Jerry Hairston Jr. | Dodgers TV Analyst Grew Up With Baseball As The Family Trade

Jerry Hairston Jr. | Dodgers TV Analyst Grew Up With Baseball As The Family Trade

Jerry Hairston Jr comes from one of the most prominent baseball families ever. His grandfather, father, uncle, and brother all played in the big leagues.

After a 16-year career that included a World Series championship with the New York Yankees, Jerry joined the broadcast team for the Los Angeles Dodgers, where he has been the past eight years.

He discusses his playing career and transitioning from the field to the booth as an analyst for Spectrum Sportsnet LA in this edition of Brutha Broadcasters with David Grubb.

 

Southern Earns Trip To Inaugural HBCU WORLD SERIES By Winning 28th SWAC Title

Southern Earns Trip To Inaugural HBCU WORLD SERIES By Winning 28th SWAC Title

 

Southern University, the most decorated baseball program in the Southwestern Athletic Conference, is used to winning championships. However, of the 28 titles the Jaguars have won in the program’s illustrious history, the 2021 title was its most dramatic.

Southern rallied after trailing previously undefeated Jackson State to score three runs in the top of the ninth inning which literally opened the door to their second consecutive SWAC championship with a 7-6 win to punch their 10th ticket to the NCAA Division I Baseball Tournament at Toyota Field in Madison, Alabama.

Jaguar Nation will now get the chance to play in Jackson, Miss. this weekend in the first-ever best of three HBCU World Series.

They will face the Norfolk State Spartans who won the Mid-Eastern Athletic Conference championship with a 7-6 win over North Carolina Central at Hank Aaron Sports Academy.

 

 

Jackson State ruled the SWAC during the regular season.  The Tigers were 24-0 in the conference and 31-8 overall heading into the championship game for the first time since 2010. The championship game was the only time the teams would meet this year.

Southern, the reigning champs from 2019, needed to upset Prairie View A&M to make the finals on Saturday while Jackson State clinched their spot in the finals by defeating Grambling 9-5 on Friday.

But Cinderella smiled on the Jaguars who still trailed 6-4 after a solo home run in the top of the eighth from Zavier Moore. The rally gained steam in the top of the ninth. After Jovante Dorris singled and Judah Wilbur walked, the Jaguars took the lead for good on a three-run home run by O’Neill Burgos, who drove in four runs in the game and was named the SWAC Tourney’s Most Valuable Player.

Enrique Ozoa retired the final three stunned JSU batters to close the game. He would go on to retire the Tigers’ next three batters to earn the save and give the Jaguars’ the automatic NCAA Tournament bid from the SWAC.

Kenny Lofton Was A Kappa Before He Became An MLB Star

Kenny Lofton Was A Kappa Before He Became An MLB Star

By Devon POV Mason| Contributor 

Before his 17-year career as a six-time All-Star, four-time Gold Glove winner, and five-time stolen base champion, Kenny Lofton crossed through the Delta Omicron Chapter of Kappa Alpha Psi as a college student at the University of Arizona in 1987.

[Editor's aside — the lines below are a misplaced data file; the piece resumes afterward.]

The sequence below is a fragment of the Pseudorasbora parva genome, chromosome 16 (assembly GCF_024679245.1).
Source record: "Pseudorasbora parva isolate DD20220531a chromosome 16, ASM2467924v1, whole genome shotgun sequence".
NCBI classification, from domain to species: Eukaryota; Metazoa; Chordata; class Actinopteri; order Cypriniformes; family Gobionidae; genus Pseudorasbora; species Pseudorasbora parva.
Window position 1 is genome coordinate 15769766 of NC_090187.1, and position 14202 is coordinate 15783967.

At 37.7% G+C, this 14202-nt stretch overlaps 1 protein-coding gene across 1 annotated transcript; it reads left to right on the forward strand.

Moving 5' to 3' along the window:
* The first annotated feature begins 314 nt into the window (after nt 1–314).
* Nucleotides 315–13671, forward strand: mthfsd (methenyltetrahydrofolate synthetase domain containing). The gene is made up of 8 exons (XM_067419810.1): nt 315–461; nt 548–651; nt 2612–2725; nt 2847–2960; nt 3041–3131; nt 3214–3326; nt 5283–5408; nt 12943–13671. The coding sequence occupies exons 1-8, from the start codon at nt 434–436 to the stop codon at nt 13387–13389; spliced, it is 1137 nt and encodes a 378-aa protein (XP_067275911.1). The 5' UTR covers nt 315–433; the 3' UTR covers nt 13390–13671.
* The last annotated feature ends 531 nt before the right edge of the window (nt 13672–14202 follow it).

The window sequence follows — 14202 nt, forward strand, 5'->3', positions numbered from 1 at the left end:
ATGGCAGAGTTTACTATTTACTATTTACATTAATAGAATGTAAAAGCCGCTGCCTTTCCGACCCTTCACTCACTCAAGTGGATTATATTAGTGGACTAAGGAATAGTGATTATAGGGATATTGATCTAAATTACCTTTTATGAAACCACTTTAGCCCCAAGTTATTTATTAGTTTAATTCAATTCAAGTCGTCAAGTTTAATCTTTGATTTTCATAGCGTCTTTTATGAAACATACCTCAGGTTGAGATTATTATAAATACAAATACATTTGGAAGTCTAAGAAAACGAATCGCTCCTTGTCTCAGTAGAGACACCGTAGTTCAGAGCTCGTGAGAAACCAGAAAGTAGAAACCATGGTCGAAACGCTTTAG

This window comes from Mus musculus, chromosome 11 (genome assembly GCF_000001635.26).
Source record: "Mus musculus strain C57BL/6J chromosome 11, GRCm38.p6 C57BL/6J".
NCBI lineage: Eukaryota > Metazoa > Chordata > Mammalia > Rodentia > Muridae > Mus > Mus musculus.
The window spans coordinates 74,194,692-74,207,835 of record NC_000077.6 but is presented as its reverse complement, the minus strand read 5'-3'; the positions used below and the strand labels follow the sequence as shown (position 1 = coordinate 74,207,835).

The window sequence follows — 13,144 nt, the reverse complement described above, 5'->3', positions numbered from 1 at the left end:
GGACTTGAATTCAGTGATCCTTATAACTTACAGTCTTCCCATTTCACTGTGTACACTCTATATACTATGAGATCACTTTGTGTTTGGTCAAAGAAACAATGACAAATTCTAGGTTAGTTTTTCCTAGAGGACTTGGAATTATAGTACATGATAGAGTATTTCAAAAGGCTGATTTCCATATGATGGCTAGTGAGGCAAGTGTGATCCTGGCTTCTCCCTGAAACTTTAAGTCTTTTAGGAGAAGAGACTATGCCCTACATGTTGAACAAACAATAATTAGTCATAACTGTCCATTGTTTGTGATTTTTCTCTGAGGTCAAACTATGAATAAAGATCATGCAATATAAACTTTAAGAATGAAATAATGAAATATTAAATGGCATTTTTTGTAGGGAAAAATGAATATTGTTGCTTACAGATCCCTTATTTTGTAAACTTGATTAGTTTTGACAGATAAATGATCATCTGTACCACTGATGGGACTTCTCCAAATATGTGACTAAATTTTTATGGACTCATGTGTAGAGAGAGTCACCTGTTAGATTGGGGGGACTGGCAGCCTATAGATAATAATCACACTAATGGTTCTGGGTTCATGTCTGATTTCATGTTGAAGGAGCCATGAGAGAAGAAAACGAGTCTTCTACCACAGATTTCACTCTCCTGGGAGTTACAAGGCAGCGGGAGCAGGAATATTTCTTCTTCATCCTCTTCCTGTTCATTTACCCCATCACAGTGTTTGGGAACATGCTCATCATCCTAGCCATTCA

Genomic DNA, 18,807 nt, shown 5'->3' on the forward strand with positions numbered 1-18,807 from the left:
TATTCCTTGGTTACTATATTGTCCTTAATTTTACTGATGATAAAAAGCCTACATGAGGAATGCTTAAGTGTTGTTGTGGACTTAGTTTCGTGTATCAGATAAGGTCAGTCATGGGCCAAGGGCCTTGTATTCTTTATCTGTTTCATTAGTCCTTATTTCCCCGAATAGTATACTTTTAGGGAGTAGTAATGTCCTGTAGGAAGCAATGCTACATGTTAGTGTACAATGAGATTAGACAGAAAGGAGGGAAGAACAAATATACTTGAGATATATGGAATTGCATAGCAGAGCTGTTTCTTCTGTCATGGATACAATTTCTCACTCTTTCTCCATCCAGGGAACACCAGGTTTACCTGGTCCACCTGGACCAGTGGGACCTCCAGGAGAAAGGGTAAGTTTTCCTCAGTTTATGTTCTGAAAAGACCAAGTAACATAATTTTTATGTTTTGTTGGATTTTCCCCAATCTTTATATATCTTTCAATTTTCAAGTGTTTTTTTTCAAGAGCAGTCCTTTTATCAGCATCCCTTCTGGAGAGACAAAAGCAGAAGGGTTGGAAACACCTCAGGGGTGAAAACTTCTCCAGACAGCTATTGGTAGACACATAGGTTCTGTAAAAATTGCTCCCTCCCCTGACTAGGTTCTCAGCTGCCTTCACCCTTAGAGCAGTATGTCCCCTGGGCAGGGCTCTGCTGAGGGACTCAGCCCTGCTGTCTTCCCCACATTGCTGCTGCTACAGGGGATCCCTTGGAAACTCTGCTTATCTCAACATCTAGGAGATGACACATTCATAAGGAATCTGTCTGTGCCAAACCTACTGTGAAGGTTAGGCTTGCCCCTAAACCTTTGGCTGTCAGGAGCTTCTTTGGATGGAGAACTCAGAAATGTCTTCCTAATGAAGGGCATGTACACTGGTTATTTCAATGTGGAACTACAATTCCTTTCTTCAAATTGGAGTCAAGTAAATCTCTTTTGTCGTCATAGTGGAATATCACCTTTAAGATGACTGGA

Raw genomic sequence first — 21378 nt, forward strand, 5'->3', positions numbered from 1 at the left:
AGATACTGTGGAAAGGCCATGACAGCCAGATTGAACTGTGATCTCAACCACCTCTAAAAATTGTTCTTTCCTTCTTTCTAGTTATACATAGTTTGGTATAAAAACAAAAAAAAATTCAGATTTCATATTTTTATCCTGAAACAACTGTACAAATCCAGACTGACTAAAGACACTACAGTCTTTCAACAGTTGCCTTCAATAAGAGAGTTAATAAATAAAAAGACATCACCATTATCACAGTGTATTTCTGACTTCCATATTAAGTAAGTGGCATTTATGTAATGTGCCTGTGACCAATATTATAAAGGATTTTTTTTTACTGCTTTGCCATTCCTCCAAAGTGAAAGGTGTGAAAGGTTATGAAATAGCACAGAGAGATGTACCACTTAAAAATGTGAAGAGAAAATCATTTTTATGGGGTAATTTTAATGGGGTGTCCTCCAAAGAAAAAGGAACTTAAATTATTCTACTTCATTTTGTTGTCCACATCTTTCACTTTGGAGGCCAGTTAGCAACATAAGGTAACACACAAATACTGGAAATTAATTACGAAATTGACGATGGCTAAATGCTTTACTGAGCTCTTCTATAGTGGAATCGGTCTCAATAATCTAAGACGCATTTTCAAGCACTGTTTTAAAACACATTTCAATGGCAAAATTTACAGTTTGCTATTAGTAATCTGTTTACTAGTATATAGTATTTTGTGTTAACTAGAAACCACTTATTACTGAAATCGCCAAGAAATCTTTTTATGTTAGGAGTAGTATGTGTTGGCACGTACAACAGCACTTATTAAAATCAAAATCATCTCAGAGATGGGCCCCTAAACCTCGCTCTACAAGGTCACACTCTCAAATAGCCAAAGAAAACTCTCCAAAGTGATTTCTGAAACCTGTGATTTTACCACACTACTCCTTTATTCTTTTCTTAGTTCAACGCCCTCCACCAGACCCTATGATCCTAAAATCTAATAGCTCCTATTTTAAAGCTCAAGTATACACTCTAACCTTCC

With 622 base swipes, Lofton was one of baseball’s most recognized names in the ’90s, most remembered for his peak years with the Cleveland Indians (who he played with on three different occasions).

 

 

He also played for the Houston Astros, Atlanta Braves, Chicago White Sox, San Francisco Giants, Pittsburgh Pirates, Chicago Cubs, New York Yankees, Philadelphia Phillies, Los Angeles Dodgers, and Texas Rangers during his nomadic career.

 

 

He also played in an era where Black baseball stars were dynamic, and plentiful, multi-faceted and very marketable, with many exhibiting speed and athletics that enhanced their overall game and captivated the fans — even when homers weren’t being hit.

 

 

Lofton was born and raised in East Chicago, Indiana. The multi-talented athlete was an all-state basketball player and pitcher/center fielder at Washington High School.

He accepted a basketball scholarship to attend the University of Arizona, where he played on a team with current Golden State Warriors coach Steve Kerr and even made it to the the1988 Final Four.

In his junior year of college, the itch to once again play baseball became too much shy away from so he walked-on to the baseball team at Zona. Although he only played five games he was recognized by scouts and was drafted by the Houston Astros in the 17th round of the 1988 MLB draft. Lofton then went on to play in the minor leagues after graduating with a degree in studio production. He made his MLB debut with the Astros in 1991.

Lofton is one of two men to play in a World Series and NCAA Final Four (1988).

 

 

During his career, Lofton was arguably the second-best leadoff hitter in the game behind the electrifying Rickey Henderson. He retired just eight hits shy of being a .300 hitter over his 17-year career. His 68.4 WAR ranks ninth among centerfielders all-time. Six of the eight players ahead of him are enshrined in Cooperstown at the Baseball Hall of Fame. The two not in are Mike Trout and Carlos Beltran.

The fleet-footed Lofton compiled a .299 batting average with 130 home runs, 116 triples, 1,528 runs scored in 2,103 games played. He was a tremendous defensive centerfielder with elite range.

Lofton currently runs a film production company called Film Pool Inc. There are few players of his ilk in the history of the game.